US, China, and India looking to Malaysia for business growth, HSBC polls show

Foreign companies remain confident with surging ambitions for their business in Malaysia, according to HSBC's latest business survey entitled HSBC Navigator: SEA in Focus. NSTP/ Asyraf Hamzah

KUALA LUMPUR: Foreign companies remain confident with surging ambitions for their business in Malaysia, according to HSBC's latest business survey entitled HSBC Navigator: SEA in Focus.

In particular, businesses in China, India and the US are either looking to expand their Malaysian operations, prioritise growth in Malaysia over the next two years or enter the Malaysian market in the next two years.

This is amidst the economy's recovery as the nation emerges from the effects of the third year of the global pandemic.

These are some of the key findings of an HSBC survey of more than 1,500 companies from six of the world's largest economies: China, India, the United States, Germany, France, and the United Kingdom – of which 32 per cent have operations in Malaysia.

HSBC Bank Malaysia Bhd head of commercial banking Andrew Sill said Malaysia has always been an attractive market for the world's largest economies.

"The nation's economic resilience, efficient supply chain, and the booming digital economy are positive signs that international companies look to for growth opportunities," he said in a recent statement.

The survey also found nine in 10 (89 per cent) foreign businesses with a foothold in SEA plan to grow their presence in the region over the next two years.

Three in five (61 per cent) foreign businesses surveyed expected their organic growth in Southeast Asia to increase by 20 per cent or more over the next 12 months.

The survey gauges their sentiment on doing business in the SEA region and each country, focusing on trade, digitisation, and sustainability.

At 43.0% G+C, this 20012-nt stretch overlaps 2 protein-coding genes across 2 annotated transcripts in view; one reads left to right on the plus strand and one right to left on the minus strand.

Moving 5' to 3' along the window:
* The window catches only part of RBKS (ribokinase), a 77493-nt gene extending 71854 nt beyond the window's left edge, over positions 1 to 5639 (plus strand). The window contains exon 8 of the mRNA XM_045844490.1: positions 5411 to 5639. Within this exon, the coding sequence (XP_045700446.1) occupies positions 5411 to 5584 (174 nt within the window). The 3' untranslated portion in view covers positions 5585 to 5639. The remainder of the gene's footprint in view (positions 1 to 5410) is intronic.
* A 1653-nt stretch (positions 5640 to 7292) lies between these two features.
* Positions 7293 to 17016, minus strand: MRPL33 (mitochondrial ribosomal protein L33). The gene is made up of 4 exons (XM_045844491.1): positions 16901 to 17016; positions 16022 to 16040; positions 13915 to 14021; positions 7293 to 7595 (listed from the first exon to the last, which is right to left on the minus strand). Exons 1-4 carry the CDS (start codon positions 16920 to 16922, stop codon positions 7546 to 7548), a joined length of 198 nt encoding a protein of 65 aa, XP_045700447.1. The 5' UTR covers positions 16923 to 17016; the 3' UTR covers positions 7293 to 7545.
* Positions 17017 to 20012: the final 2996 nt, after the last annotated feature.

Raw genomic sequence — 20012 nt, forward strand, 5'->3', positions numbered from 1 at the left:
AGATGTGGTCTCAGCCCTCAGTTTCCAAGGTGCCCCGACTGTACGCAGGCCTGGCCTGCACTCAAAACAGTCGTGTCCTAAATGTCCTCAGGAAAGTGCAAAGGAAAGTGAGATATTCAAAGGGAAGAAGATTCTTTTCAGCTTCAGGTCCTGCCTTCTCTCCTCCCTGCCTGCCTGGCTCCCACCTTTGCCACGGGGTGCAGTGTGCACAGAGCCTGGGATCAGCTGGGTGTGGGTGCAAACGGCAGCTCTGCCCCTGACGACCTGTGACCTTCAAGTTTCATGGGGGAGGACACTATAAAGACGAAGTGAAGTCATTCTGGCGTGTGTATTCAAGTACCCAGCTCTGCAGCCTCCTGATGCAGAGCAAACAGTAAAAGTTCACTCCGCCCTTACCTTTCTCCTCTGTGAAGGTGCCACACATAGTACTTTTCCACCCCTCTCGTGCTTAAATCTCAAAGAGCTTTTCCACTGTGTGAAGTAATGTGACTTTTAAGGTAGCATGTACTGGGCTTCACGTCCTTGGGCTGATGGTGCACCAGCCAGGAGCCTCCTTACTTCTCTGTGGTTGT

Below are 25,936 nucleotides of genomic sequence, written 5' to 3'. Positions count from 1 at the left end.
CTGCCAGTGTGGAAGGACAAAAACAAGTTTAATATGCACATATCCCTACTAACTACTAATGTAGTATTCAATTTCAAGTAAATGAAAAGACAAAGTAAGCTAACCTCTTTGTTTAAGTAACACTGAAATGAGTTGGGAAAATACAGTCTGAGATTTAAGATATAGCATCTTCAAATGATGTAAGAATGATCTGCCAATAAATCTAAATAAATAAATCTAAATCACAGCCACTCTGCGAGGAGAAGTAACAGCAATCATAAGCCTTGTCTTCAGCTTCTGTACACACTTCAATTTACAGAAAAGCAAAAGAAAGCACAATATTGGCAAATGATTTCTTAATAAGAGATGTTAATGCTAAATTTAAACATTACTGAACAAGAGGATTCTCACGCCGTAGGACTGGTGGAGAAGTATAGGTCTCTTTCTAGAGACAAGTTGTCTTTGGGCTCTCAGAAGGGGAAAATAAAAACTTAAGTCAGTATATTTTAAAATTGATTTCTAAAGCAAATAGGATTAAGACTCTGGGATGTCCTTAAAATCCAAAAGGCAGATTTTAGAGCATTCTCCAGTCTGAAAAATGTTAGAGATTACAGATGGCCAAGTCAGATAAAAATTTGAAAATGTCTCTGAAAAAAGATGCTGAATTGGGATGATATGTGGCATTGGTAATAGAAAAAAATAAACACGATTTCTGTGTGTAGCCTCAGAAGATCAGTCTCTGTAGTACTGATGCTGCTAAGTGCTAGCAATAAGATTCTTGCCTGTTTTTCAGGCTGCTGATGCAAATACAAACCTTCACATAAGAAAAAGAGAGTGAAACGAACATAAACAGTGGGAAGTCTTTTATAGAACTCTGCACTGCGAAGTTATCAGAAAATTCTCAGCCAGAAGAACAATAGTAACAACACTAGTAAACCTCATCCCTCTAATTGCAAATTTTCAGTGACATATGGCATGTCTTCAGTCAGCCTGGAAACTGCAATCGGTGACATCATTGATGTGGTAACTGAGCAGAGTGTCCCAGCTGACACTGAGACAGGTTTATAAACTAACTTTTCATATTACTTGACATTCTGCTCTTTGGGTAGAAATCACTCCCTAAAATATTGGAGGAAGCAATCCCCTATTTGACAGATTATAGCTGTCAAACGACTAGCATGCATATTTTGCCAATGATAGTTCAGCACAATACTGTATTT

Compared to other Southeast Asian countries, there is a strong Chinese interest in the Malaysian market.

Among the six inbound markets in the study, Chinese companies were almost twice as likely to be planning an expansion of their Malaysian operations – 41 per cent versus an average of 22 per cent.

This is in line with China and Malaysia's current trade relationship, as China has remained Malaysia's largest trading partner for 12 consecutive years.

Additionally, nearly three in 10 (29 per cent) Indian companies and almost one in four (24 per cent) US companies looked to prioritise growth in Malaysia in the next two years.

Malaysia is also poised for foreign investment in the near future as nearly two in 10 (19 per cent) companies surveyed plan to expand here in the next two years – with particular focus on Indian firms (25 per cent) and Chinese firms (22 per cent).

Despite the pandemic, bilateral trade between India and Malaysia had expanded by 26 per cent in 2021, and overall trade touched US$17 billion.

Foreign companies are attracted to Malaysia due to its positive economic outlook and the possibility of developing and testing new products and solutions on the Malaysian market.

A third of the respondents (34 per cent and 33 per cent respectively) pointed to each of these market features as attracting them to expand their Malaysian operations.

In particular, Malaysia can expect strong and continued growth in Chinese and US investment.

The survey showed that 42 per cent of Chinese companies were especially attracted by the opportunity to test new products in Malaysia, while 43 per cent of US companies operating in Malaysia pointed to the easier trade afforded by free trade agreements as a particularly attractive feature of the market.

The US is Malaysia's third-largest trading partner, while Malaysia is the country's 17th largest trade partner.

The bilateral trade in goods with the US was $71.4 billion in 2021.

On average, the respondents also cited ease of supply chain (30 per cent), proven economic resilience in response to the pandemic (31 per cent) and the growing digital economy (31 per cent) as compelling reasons for business expansion in Malaysia.


Source: New Straits Times

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